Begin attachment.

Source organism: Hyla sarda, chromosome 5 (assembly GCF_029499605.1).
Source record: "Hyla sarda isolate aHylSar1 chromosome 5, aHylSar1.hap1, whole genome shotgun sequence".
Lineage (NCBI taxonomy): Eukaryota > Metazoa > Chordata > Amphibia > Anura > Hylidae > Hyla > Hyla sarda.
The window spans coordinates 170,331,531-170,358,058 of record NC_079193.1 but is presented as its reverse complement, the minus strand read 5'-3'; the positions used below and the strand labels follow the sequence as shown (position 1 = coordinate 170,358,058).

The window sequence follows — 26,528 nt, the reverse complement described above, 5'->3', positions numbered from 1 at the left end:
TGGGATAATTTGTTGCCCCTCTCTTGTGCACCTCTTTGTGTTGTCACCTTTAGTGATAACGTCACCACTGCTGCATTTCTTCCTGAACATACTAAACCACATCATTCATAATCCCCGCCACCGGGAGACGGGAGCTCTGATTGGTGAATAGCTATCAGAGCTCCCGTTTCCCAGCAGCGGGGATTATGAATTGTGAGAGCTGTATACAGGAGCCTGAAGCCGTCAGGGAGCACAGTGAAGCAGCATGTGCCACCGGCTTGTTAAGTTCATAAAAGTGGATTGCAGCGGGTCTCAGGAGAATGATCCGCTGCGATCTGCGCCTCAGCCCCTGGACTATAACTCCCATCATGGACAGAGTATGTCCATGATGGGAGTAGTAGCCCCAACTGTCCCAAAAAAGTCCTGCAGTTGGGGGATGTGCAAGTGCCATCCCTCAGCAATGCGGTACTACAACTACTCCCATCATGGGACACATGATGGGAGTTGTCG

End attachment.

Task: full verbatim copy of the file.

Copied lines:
Source organism: Hyla sarda, chromosome 5 (assembly GCF_029499605.1).
Source record: "Hyla sarda isolate aHylSar1 chromosome 5, aHylSar1.hap1, whole genome shotgun sequence".
Lineage (NCBI taxonomy): Eukaryota > Metazoa > Chordata > Amphibia > Anura > Hylidae > Hyla > Hyla sarda.
The window spans coordinates 170,331,531-170,358,058 of record NC_079193.1 but is presented as its reverse complement, the minus strand read 5'-3'; the positions used below and the strand labels follow the sequence as shown (position 1 = coordinate 170,358,058).

The window sequence follows — 26,528 nt, the reverse complement described above, 5'->3', positions numbered from 1 at the left end:
TGGGATAATTTGTTGCCCCTCTCTTGTGCACCTCTTTGTGTTGTCACCTTTAGTGATAACGTCACCACTGCTGCATTTCTTCCTGAACATACTAAACCACATCATTCATAATCCCCGCCACCGGGAGACGGGAGCTCTGATTGGTGAATAGCTATCAGAGCTCCCGTTTCCCAGCAGCGGGGATTATGAATTGTGAGAGCTGTATACAGGAGCCTGAAGCCGTCAGGGAGCACAGTGAAGCAGCATGTGCCACCGGCTTGTTAAGTTCATAAAAGTGGATTGCAGCGGGTCTCAGGAGAATGATCCGCTGCGATCTGCGCCTCAGCCCCTGGACTATAACTCCCATCATGGACAGAGTATGTCCATGATGGGAGTAGTAGCCCCAACTGTCCCAAAAAAGTCCTGCAGTTGGGGGATGTGCAAGTGCCATCCCTCAGCAATGCGGTACTACAACTACTCCCATCATGGGACACATGATGGGAGTTGTCG